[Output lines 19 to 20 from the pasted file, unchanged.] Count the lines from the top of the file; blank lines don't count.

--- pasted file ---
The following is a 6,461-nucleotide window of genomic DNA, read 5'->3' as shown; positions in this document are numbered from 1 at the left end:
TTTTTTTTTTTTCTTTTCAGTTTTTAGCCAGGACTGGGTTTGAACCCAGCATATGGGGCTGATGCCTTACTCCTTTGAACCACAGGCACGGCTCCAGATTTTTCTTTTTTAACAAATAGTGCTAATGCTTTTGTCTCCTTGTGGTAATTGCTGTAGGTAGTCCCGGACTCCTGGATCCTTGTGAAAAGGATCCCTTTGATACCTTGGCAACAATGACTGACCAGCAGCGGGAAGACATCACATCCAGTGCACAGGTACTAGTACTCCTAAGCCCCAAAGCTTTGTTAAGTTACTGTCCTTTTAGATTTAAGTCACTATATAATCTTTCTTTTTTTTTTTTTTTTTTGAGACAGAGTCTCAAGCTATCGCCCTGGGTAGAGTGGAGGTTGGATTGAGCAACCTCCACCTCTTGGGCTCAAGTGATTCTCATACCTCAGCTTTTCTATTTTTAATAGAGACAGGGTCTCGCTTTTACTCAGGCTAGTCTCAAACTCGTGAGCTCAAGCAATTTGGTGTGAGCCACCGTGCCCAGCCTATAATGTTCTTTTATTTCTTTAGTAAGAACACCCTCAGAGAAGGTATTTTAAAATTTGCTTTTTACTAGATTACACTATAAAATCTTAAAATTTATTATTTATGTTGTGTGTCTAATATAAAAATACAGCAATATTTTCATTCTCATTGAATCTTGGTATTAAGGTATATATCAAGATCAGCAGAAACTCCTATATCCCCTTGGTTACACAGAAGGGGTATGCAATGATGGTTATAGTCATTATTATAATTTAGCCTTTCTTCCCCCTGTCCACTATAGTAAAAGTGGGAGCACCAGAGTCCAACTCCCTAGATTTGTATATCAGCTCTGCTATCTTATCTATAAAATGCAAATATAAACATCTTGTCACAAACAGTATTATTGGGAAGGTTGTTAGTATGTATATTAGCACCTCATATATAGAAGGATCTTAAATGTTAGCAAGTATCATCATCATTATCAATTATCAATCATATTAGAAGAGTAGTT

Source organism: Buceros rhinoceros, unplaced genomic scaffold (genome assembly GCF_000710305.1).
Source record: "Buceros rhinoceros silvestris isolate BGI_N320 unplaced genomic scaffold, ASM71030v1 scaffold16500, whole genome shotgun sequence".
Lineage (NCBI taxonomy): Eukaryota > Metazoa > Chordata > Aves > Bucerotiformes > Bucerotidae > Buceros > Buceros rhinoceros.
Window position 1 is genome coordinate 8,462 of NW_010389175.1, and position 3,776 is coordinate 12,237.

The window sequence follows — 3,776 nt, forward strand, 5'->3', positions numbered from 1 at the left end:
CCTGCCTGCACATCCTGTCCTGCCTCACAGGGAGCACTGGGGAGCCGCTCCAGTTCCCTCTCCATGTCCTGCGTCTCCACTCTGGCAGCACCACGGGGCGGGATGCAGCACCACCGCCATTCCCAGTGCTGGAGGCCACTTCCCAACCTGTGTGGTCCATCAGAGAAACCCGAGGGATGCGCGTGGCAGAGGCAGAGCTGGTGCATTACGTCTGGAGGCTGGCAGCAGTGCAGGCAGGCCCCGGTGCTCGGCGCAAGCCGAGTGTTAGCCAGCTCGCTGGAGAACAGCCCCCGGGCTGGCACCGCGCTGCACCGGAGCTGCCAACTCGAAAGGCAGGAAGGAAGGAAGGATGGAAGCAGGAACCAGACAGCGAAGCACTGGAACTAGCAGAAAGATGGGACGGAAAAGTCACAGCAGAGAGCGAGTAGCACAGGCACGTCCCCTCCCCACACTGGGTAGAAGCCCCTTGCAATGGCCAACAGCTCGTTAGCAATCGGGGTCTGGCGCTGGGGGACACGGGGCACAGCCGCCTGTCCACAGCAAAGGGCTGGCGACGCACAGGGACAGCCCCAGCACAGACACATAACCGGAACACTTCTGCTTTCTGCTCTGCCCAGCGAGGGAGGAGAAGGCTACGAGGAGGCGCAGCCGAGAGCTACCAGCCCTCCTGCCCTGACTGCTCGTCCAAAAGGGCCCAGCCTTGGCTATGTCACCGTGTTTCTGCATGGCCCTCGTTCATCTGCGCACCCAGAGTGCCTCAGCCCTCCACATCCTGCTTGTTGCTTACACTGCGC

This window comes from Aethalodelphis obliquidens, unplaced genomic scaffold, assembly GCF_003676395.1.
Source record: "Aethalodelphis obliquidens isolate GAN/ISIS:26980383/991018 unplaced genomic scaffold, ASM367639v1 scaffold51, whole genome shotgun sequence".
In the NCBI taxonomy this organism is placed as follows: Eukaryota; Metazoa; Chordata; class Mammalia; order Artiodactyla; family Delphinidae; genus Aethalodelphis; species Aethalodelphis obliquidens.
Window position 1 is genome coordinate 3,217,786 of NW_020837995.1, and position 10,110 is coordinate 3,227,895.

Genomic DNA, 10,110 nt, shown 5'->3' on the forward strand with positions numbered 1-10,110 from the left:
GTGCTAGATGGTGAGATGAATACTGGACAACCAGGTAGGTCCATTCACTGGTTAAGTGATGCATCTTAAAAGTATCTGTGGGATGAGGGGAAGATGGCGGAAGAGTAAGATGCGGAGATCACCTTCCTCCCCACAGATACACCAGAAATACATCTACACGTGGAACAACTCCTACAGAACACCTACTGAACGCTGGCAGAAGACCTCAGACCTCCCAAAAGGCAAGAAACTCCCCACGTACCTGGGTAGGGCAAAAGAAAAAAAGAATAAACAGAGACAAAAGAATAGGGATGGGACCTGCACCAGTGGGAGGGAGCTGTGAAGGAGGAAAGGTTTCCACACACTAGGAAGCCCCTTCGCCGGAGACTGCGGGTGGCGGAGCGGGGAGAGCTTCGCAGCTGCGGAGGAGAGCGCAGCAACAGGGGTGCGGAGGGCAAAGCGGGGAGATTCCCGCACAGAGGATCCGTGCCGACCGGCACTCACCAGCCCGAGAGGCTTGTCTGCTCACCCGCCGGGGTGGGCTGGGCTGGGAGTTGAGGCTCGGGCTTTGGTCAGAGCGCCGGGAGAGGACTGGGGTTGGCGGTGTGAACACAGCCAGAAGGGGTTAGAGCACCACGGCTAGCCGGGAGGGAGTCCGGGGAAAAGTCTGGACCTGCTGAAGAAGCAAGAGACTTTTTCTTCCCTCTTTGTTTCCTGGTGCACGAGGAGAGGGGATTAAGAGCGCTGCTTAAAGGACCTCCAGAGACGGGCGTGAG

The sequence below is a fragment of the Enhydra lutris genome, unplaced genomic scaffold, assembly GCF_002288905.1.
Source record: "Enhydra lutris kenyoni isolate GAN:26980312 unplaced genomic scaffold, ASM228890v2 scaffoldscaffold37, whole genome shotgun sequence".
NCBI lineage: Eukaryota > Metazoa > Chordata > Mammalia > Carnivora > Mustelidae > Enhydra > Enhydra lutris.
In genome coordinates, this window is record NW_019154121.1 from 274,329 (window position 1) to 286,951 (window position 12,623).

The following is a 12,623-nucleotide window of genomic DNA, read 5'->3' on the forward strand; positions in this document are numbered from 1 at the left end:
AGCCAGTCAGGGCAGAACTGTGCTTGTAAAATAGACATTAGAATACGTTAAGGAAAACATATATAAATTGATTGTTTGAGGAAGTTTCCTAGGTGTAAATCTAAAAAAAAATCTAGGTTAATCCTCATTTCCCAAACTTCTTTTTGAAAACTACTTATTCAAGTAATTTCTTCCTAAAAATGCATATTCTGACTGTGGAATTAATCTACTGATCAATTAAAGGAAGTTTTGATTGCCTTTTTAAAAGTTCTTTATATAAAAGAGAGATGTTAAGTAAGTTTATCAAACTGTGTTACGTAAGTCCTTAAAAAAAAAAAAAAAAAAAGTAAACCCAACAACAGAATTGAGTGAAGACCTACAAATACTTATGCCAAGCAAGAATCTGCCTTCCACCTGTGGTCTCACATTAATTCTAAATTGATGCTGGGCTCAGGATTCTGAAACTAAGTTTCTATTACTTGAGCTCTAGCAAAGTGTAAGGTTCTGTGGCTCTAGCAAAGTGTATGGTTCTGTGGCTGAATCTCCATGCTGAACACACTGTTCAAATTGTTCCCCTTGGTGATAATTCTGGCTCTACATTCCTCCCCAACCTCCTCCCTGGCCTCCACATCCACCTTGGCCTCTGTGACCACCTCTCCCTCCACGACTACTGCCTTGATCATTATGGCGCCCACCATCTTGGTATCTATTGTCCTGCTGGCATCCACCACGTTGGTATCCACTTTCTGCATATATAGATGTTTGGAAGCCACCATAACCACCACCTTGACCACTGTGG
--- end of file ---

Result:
The following is a 12,623-nucleotide window of genomic DNA, read 5'->3' on the forward strand; positions in this document are numbered from 1 at the left end:
AGCCAGTCAGGGCAGAACTGTGCTTGTAAAATAGACATTAGAATACGTTAAGGAAAACATATATAAATTGATTGTTTGAGGAAGTTTCCTAGGTGTAAATCTAAAAAAAAATCTAGGTTAATCCTCATTTCCCAAACTTCTTTTTGAAAACTACTTATTCAAGTAATTTCTTCCTAAAAATGCATATTCTGACTGTGGAATTAATCTACTGATCAATTAAAGGAAGTTTTGATTGCCTTTTTAAAAGTTCTTTATATAAAAGAGAGATGTTAAGTAAGTTTATCAAACTGTGTTACGTAAGTCCTTAAAAAAAAAAAAAAAAAAAGTAAACCCAACAACAGAATTGAGTGAAGACCTACAAATACTTATGCCAAGCAAGAATCTGCCTTCCACCTGTGGTCTCACATTAATTCTAAATTGATGCTGGGCTCAGGATTCTGAAACTAAGTTTCTATTACTTGAGCTCTAGCAAAGTGTAAGGTTCTGTGGCTCTAGCAAAGTGTATGGTTCTGTGGCTGAATCTCCATGCTGAACACACTGTTCAAATTGTTCCCCTTGGTGATAATTCTGGCTCTACATTCCTCCCCAACCTCCTCCCTGGCCTCCACATCCACCTTGGCCTCTGTGACCACCTCTCCCTCCACGACTACTGCCTTGATCATTATGGCGCCCACCATCTTGGTATCTATTGTCCTGCTGGCATCCACCACGTTGGTATCCACTTTCTGCATATATAGATGTTTGGAAGCCACCATAACCACCACCTTGACCACTGTGG